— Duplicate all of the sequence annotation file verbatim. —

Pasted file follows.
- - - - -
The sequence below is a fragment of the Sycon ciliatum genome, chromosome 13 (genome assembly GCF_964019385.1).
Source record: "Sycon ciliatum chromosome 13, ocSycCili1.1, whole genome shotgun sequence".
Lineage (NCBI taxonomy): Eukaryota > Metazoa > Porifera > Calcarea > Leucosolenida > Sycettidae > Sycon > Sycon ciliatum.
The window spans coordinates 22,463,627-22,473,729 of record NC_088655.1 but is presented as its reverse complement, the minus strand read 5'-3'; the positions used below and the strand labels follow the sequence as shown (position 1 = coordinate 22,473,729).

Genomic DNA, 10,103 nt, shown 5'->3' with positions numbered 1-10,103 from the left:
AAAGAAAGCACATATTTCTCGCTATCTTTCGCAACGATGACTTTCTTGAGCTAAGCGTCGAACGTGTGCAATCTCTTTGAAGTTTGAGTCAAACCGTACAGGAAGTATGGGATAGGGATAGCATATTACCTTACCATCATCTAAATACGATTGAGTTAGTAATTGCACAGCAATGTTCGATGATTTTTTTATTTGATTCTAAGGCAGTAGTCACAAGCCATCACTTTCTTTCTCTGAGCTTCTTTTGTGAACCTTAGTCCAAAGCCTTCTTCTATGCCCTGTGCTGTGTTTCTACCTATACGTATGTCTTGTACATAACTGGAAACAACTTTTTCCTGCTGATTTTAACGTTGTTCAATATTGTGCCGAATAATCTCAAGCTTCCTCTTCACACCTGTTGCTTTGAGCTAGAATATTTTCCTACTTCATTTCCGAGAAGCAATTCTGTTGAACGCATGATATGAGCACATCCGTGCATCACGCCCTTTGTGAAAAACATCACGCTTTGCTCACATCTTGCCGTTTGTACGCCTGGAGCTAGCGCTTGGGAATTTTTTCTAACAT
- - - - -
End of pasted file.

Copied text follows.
The sequence below is a fragment of the Sycon ciliatum genome, chromosome 13 (genome assembly GCF_964019385.1).
Source record: "Sycon ciliatum chromosome 13, ocSycCili1.1, whole genome shotgun sequence".
Lineage (NCBI taxonomy): Eukaryota > Metazoa > Porifera > Calcarea > Leucosolenida > Sycettidae > Sycon > Sycon ciliatum.
The window spans coordinates 22,463,627-22,473,729 of record NC_088655.1 but is presented as its reverse complement, the minus strand read 5'-3'; the positions used below and the strand labels follow the sequence as shown (position 1 = coordinate 22,473,729).

Genomic DNA, 10,103 nt, shown 5'->3' with positions numbered 1-10,103 from the left:
AAAGAAAGCACATATTTCTCGCTATCTTTCGCAACGATGACTTTCTTGAGCTAAGCGTCGAACGTGTGCAATCTCTTTGAAGTTTGAGTCAAACCGTACAGGAAGTATGGGATAGGGATAGCATATTACCTTACCATCATCTAAATACGATTGAGTTAGTAATTGCACAGCAATGTTCGATGATTTTTTTATTTGATTCTAAGGCAGTAGTCACAAGCCATCACTTTCTTTCTCTGAGCTTCTTTTGTGAACCTTAGTCCAAAGCCTTCTTCTATGCCCTGTGCTGTGTTTCTACCTATACGTATGTCTTGTACATAACTGGAAACAACTTTTTCCTGCTGATTTTAACGTTGTTCAATATTGTGCCGAATAATCTCAAGCTTCCTCTTCACACCTGTTGCTTTGAGCTAGAATATTTTCCTACTTCATTTCCGAGAAGCAATTCTGTTGAACGCATGATATGAGCACATCCGTGCATCACGCCCTTTGTGAAAAACATCACGCTTTGCTCACATCTTGCCGTTTGTACGCCTGGAGCTAGCGCTTGGGAATTTTTTCTAACAT